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Conestoga, Canada

Heckman G.A.,University of Waterloo | Boscart V.M.,Conestoga College | Mckelvie R.S.,Hamilton Health Sciences
Future Cardiology | Year: 2014

Heart failure, a condition that affects up to 20% of older persons residing in long-term care facilities, is an important cause of morbidity, health service utilization and death. Effective and interprofessional heart failure care processes could potentially improve care, outcomes and quality of life and delay decline or hospital admission. This article reviews the clinical aspects of heart failure, and the challenges to the diagnosis and management of this condition in long-term care residents who are frail and are affected by multiple comorbidities. © 2014 Future Medicine Ltd. Source


St-Maurice J.,University of Victoria | St-Maurice J.,Conestoga College | Kuo M.H.,University of Victoria
Studies in Health Technology and Informatics | Year: 2012

Primary care data represents the complete biopsychosocial profile of the patient and has recently become available for secondary analysis in Ontario. This study involved extracting de-identified primary care data and analyzing it with natural language processing to extract UMLS codes. These codes were used to statistically relate inappropriate emergency room use to biopsychosocial concepts with logistic regression. The concepts of pain and mental health were statistically significant. This technique demonstrates a creative use of primary care data. It could be used to analyze system use in other health care settings. © 2012 European Federation for Medical Informatics and IOS Press. All rights reserved. Source


Dickinson J.K.,National Research Council Canada | Woodard P.,National Research Council Canada | Canas R.,National Research Council Canada | Ahamed S.,National Research Council Canada | Lockston D.,Conestoga College
Electronic Journal of Information Technology in Construction | Year: 2011

In collaboration with a college teaching construction trades, the authors engaged in developing and deploying a serious game focussed on teaching trench health and safety lessons as an initial investigation into applying edutainment in the construction trades. This paper reviews the background of using interactive technology in construction trades training and presents the observations taken from the developers, teachers and students involved and subsequent conclusions drawn based on these observations. The broad lessons learnt indicate that serious games offer an engaging and innovative medium for delivering training to students who are more comfortable with hands-on learning for a hands-on trade. Although studies are still underway in assessing the long term benefits in retention, the students and teachers involved found the use of gaming technology to be an overall positive experience with some immediately demonstrable benefits. Furthermore, the potential for adopting serious games in educational programs will only grow as interactive computer technology only becomes more and more ubiquitous in society. This said, challenges remain in measuring the long term impact, and costs associated with developing and delivering the interactive content to the students and subsequently finding ways to reduce those costs and maximise the positive benefits attained using such technology. © 2011 The authors. Source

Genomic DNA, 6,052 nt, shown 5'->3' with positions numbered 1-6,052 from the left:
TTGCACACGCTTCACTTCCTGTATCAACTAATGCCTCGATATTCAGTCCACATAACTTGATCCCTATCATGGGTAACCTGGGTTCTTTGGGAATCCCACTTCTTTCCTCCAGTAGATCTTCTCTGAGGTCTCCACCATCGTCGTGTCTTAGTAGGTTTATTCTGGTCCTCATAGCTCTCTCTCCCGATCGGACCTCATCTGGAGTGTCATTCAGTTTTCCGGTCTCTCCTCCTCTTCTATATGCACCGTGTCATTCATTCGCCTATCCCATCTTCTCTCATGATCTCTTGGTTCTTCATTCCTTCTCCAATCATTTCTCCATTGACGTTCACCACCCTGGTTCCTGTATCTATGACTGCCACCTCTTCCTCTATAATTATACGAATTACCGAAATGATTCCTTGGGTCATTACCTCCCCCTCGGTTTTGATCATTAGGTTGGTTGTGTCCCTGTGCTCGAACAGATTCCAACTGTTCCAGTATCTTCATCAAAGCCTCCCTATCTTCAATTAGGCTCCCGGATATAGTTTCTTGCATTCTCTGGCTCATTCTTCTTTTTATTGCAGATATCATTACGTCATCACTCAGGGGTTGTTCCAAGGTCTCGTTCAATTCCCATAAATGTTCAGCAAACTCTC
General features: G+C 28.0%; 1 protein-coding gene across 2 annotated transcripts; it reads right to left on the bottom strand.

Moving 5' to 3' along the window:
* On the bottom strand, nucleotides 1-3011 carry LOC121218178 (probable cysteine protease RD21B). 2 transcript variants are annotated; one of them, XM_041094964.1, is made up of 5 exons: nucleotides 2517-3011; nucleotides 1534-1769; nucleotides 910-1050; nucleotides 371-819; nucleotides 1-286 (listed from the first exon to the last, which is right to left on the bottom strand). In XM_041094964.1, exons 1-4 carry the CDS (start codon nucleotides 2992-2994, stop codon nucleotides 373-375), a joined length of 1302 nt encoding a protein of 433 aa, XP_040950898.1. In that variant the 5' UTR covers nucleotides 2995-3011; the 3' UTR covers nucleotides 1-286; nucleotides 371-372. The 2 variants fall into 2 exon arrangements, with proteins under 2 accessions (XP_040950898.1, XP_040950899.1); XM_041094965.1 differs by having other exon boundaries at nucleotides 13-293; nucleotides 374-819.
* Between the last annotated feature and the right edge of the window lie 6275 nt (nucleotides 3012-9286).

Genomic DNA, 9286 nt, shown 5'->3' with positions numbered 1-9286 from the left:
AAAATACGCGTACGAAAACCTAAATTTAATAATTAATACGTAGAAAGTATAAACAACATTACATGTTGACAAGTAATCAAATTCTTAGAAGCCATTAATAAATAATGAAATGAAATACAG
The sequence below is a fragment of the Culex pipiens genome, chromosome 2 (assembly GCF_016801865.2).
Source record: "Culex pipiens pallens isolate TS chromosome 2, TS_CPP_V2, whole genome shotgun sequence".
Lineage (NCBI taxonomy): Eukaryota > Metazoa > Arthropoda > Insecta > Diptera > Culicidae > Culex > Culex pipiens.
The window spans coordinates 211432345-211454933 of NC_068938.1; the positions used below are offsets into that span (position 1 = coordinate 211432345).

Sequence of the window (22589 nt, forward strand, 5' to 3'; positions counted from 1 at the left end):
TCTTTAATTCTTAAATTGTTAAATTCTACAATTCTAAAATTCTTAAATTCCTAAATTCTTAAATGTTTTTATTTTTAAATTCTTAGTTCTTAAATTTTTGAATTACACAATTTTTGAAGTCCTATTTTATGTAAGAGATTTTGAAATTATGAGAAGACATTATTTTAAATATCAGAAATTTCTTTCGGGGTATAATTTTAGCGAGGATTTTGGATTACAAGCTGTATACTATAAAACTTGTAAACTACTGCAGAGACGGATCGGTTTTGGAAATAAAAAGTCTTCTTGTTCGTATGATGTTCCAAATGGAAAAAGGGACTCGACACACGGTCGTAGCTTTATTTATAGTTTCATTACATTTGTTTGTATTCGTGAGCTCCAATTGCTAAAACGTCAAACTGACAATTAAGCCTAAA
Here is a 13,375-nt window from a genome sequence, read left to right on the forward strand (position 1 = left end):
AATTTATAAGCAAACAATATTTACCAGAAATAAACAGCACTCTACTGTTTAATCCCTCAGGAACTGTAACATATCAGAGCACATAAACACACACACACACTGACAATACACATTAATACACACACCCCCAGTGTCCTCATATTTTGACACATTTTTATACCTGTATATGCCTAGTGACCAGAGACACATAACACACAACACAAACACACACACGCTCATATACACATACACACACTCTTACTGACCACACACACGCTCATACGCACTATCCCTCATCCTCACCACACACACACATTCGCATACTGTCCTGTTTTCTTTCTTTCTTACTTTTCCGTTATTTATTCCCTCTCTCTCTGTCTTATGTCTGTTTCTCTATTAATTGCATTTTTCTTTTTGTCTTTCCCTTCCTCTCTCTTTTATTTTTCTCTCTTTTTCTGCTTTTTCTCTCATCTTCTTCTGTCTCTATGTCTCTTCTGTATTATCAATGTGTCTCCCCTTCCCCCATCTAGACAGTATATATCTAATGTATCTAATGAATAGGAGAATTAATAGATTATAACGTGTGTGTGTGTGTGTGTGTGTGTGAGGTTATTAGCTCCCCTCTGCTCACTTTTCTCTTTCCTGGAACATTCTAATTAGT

Seifer D.B.,Oregon Health And Science University | Tal O.,Conestoga College | Wantman E.,Redshift Technologies | Edul P.,Redshift Technologies | Baker V.L.,Stanford University
Fertility and Sterility | Year: 2015